From Martin North [my emphasis]:
The Australian Prudential Regulation Authority (APRA) has released its response to the first round of consultation on proposed changes to the capital framework for authorised deposit-taking institutions (ADIs).
The package of proposed changes, first released in February last year, flows from the finalised Basel III reforms, as well as the Financial System Inquiry recommendation for the capital ratios of Australian ADIs to be ’unquestionably strong’.
ADIs that already meet the ‘unquestionably strong’ capital targets that APRA announced in July 2017 should not need to raise additional capital to meet these new measures. Rather, the measures aim to reinforce the safety and stability of the ADI sector by better aligning capital requirements with underlying risk, especially with regards to residential mortgage lending.
APRA received 18 industry submissions to the proposed revisions, and today released a Response Paper, as well as drafts of three updated prudential standards: APS 112 Capital Adequacy: Standardised Approach to Credit Risk; the residential mortgages extract of APS 113 Capital Adequacy: Internal Ratings-based Approach to Credit Risk; and APS 115 Capital Adequacy: Standardised Measurement Approach to Operational Risk.
The Response Paper details revised capital requirements for residential mortgages, credit risk and operational risk requirements under the standardised approaches, as well as a simplified capital framework for small, less complex ADIs. Other measures proposed in the February 2018 Discussion Paper, as well as improvements to the transparency, comparability and flexibility of the ADI capital framework, will be consulted on in a subsequent response paper due to be released in the second half of 2019.
After taking into account both industry feedback and the findings of a quantitative impact study, APRA is proposing to revise some of its initial proposals, including:
- for residential mortgages, some narrowing in the capital difference that applies to lower risk owner-occupied, principal-and-interest mortgages and all other mortgages;
- more granular risk weight buckets and the recognition of additional types of collateral for SME lending, as recommended by the Productivity Commission in its report on Competition in the Financial System; and
- lower risk weights for credit cards and personal loans secured by vehicles.
The latest proposals do not, at this stage, make any change to the Level 1 risk weight for ADIs’ equity investments in subsidiary ADIs. This issue has been raised by stakeholders in response to proposed changes to the capital adequacy framework in New Zealand. APRA has been actively engaging with the Reserve Bank of New Zealand on this issue, and any change to the current approach will be consulted on as part of APRA’s review of Prudential Standard APS 111 Capital Adequacy: Measurement of Capital later this year.
APRA’s consultation on the revisions to the ADI capital framework is a multi-year project. APRA expects to conduct one further round of consultation on the draft prudential standards for credit risk prior to their finalisation. It is intended that they will come into effect from 1 January 2022, in line with the Basel Committee on Banking Supervision’s internationally agreed implementation date. An exception is the operational risk capital proposals for ADIs that currently use advanced models: APRA is proposing these new requirements be implemented from the earlier date of 1 January 2021.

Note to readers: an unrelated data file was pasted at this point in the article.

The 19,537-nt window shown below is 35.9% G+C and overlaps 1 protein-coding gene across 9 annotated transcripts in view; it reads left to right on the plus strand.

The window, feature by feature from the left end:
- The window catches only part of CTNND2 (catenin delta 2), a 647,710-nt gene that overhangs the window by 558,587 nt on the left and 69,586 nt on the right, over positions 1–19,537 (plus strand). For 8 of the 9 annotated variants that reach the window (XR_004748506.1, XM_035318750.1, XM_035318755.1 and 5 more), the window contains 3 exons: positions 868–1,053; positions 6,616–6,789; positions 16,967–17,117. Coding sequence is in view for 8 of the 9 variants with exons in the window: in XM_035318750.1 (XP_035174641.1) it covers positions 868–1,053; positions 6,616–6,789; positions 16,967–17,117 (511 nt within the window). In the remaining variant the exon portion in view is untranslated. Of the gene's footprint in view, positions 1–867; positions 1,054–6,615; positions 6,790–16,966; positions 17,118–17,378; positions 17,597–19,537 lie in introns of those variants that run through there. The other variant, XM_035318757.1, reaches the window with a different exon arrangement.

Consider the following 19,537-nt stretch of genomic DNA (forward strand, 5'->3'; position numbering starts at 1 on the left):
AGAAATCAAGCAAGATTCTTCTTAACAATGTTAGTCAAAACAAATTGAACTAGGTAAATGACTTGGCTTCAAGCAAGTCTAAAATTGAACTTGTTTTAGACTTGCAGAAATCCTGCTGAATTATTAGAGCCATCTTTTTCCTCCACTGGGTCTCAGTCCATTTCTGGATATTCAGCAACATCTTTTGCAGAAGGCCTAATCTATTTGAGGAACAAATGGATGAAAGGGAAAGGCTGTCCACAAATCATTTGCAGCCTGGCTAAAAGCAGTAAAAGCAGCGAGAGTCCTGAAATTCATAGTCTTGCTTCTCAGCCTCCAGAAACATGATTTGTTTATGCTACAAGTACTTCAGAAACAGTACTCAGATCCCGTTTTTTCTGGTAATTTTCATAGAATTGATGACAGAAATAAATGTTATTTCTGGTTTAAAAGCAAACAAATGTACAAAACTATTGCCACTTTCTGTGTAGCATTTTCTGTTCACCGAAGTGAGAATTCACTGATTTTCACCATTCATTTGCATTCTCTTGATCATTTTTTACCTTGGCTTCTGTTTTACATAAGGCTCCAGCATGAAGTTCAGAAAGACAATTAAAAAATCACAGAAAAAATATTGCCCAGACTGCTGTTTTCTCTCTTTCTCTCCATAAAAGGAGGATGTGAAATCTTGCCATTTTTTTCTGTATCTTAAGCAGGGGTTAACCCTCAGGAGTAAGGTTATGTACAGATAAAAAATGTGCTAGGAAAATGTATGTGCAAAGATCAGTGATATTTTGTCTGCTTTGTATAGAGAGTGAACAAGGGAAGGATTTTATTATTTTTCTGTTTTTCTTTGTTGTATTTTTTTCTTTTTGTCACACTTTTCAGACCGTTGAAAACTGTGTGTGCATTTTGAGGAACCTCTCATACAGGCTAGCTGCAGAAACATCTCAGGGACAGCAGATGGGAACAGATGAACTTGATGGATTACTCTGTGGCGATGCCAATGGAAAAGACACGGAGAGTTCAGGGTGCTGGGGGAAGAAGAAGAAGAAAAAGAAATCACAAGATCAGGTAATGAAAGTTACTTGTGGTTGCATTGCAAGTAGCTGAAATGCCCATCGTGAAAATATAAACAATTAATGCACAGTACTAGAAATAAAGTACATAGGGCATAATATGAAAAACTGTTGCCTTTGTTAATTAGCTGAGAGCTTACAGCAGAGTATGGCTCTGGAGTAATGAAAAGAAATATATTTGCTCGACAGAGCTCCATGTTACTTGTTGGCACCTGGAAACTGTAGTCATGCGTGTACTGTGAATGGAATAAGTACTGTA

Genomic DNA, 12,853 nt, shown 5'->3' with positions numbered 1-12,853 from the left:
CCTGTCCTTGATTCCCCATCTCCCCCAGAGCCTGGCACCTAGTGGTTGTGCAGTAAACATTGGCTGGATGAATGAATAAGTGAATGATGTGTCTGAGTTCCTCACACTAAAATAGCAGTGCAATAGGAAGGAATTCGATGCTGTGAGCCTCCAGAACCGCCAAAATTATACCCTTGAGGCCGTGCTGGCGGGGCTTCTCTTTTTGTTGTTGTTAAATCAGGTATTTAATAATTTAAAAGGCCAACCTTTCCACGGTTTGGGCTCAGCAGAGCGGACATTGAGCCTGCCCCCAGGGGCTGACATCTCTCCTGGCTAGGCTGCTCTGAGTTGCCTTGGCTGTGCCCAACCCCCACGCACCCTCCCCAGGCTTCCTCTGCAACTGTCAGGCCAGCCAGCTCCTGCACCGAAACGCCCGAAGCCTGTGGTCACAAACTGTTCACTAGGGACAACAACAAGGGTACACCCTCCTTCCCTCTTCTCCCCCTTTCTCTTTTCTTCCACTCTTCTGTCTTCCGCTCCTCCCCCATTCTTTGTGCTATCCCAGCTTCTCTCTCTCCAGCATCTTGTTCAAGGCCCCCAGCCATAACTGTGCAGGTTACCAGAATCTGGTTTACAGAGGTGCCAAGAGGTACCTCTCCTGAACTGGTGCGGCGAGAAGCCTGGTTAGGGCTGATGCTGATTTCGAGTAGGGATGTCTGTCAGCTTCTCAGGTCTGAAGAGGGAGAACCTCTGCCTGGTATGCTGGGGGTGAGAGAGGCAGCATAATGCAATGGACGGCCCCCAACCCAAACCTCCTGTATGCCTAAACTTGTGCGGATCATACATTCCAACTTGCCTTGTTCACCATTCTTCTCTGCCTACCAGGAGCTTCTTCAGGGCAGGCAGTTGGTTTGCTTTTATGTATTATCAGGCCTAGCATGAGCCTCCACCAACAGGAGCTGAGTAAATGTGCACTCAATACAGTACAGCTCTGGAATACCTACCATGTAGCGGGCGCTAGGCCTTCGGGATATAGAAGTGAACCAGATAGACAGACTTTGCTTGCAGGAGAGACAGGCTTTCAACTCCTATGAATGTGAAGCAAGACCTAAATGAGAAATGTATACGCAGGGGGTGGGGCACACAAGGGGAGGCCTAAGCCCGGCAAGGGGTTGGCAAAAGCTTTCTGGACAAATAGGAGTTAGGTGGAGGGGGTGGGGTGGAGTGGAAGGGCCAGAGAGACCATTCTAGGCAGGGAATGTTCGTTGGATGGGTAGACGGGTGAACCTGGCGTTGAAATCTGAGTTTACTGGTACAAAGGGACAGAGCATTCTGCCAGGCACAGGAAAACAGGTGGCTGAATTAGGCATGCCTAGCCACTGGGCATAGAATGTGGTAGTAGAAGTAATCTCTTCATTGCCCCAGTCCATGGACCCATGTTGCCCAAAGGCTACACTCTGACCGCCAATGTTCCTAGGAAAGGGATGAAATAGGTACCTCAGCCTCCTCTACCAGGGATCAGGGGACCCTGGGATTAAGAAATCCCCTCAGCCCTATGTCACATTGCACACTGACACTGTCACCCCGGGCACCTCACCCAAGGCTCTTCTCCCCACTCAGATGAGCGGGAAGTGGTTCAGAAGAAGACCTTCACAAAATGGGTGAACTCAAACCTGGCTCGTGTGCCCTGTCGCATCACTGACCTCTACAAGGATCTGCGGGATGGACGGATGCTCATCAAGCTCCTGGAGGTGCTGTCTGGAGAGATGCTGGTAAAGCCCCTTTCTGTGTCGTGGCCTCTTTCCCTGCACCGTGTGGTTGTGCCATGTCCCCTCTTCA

APRA Chair Wayne Byres said: “In setting out these latest proposals, APRA has sought to balance its primary objectives of implementing the Basel III reforms and ‘unquestionably strong’ capital ratios with a range of important secondary objectives. These objectives include targeting the structural concentration in residential mortgages in the Australian banking system, and ensuring an appropriate competitive outcome between different approaches to measuring capital adequacy.
“With regard to the impact of risk weights on competition in the mortgage market, APRA has previously made changes that mean any differential in overall capital requirements is already fairly minimal. APRA does not intend that the changes in this package of proposals should materially change that calibration, and will use the consultation process and quantitative impact study to ensure that is achieved.
“It is also important to note that the proposals announced today will not require ADIs to hold any capital additional beyond the targets already announced in relation to the unquestionably strong benchmarks, nor do we expect to see any material impact on the availability of credit for borrowers,” Mr Byres said
As Deep T has noted previously, the claim that Australian ADI’s capital positions are “unquestionably strong” is a myth, with Deep T instead describing them as “unquestionably average” (see here and here).
Specifically, unquestionably strong is meant to represent Australian banks’ capital being in the top 25% of international bank peers. However, a true comparison of the major banks’ capital positions places them near the tail end of international banks.
In fact, Deep T places the total amount of undercapitalisation of Australia’s banks at close to $90 Billion, which represents “the burden being taken by the Australian taxpayer under the too big to fail doctrine”.
It’s amazing that only months after the Hayne Royal Commission found the banks guilty of irresponsible lending that Australia’s prudential regulator can: 1) lower the interest rate buffer on new mortgages; 2) lower smaller bank mortgage capital requirements; and 3) water down the bank capital framework.
APRA has clearly been corrupted.